Americans have been enjoying this springtime cake since the early 1900s when many cakes were made in cast iron skillets. (The skillet could be put in a wood burning stove oven without harming it.) Continue reading
“Girl, you dare put a piece of carrot cake in front of me that’s got bugs in it?”
“Grams, you know those raisins aren’t bugs.”
“Well they look just like the weevils that got in our flour when I was a girl and I ain’t eatin’ that.
“Grams, you taught me to make that cake, pick the raisins out and try it.”
After a tentative taste Grams old face wrinkles. “This ain’t my recipe it’s got hooch in it.”
“It’s not hooch, it’s Jamaican Rum I soaked the fruit in.”
“I guess them bugs are good and dead then.”
March 16, 2018, prompt from Charli Mills at Carrot Ranch Literary: In 99 words (no more, no less) write a story about carrot cake. It can be classic or unusual. Why is there cake? How does it feature in the story. Go where the prompt leads.
Respond by March 20, 2018, to be included in the compilation (published March 21). Rules are here. All writers are welcome!
I used to work at The Olive Garden restaurant. We could sneak soup or bread sticks when we were hungry, but we could get suspended for eating the Andes chocolate mint candies that were given when the check was presented at each table. Over such a little thing as that? Yes, because when there are fifteen-plus empoyees on duty and we all eat our fill, the big box that should last all evening, disappears in about an hour. The candies are so good, and a refreshing minty taste remains when one is allowed to slowly melt in your mouth. Continue reading “Yum-Yum”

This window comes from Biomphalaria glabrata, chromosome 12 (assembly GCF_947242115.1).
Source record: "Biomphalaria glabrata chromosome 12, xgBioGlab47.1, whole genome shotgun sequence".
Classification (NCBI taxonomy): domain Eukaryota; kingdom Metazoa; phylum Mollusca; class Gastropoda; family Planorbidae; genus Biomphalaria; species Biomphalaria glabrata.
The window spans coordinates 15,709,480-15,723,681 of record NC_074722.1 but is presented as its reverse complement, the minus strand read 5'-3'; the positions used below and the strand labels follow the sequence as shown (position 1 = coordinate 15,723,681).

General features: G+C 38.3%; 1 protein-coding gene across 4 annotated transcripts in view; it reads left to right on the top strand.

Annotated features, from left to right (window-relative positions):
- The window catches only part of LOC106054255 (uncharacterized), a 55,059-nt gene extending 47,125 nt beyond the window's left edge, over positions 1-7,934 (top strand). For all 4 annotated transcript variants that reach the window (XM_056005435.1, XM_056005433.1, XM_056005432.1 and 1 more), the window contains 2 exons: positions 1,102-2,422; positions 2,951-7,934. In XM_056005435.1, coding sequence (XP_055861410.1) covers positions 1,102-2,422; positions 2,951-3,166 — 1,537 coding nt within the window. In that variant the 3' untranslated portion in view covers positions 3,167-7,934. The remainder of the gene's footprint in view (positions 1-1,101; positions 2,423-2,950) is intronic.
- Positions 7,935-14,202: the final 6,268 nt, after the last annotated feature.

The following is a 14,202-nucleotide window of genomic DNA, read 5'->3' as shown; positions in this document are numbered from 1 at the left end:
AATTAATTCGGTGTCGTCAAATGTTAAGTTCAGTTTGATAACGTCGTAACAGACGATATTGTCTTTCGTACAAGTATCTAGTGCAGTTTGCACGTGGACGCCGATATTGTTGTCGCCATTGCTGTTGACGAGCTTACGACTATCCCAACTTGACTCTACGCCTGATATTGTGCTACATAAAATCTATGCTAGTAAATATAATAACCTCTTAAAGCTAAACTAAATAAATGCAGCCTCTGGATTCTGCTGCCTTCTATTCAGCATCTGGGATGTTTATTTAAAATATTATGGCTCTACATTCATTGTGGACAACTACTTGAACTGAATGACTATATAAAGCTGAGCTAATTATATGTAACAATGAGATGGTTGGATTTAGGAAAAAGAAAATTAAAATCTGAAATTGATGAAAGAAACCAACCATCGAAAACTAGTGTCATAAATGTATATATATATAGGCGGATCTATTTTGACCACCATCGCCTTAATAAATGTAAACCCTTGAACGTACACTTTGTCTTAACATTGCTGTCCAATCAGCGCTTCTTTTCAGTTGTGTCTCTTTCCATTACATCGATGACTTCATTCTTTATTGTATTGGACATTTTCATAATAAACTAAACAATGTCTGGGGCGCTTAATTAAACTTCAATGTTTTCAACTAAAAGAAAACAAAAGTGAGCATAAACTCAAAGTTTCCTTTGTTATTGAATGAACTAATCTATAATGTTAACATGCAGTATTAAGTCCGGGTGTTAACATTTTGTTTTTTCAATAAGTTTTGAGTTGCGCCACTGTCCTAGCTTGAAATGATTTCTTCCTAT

The blond brownie is a golden color with a mild molasses flavor achieved by using brown sugar instead of cocoa for flavoring. I find it interesting that the recipes I looked at and have made myself, all add some sort of chocolate to the blond brownie, usually in the form of chips. Now why not just make a chocolate brownie? Who knows? Humans are funny that way. Continue reading “Reminds Me of Home”
According to the National Day of Calendar many people receive fruitcakes as gifts sometime during the holiday season. Some people eat the holiday bread. Others may re-gift them. There are those who sneakily throw them away and others who will do so openly. But on the third day of January, another type of fruitcake, ahem, person comes out of the woodwork. These are the characters who have hoarded them, stored them and hid them so they can celebrate National Fruitcake Toss Day. The idea being, see how far you can throw one of the hard disks. Continue reading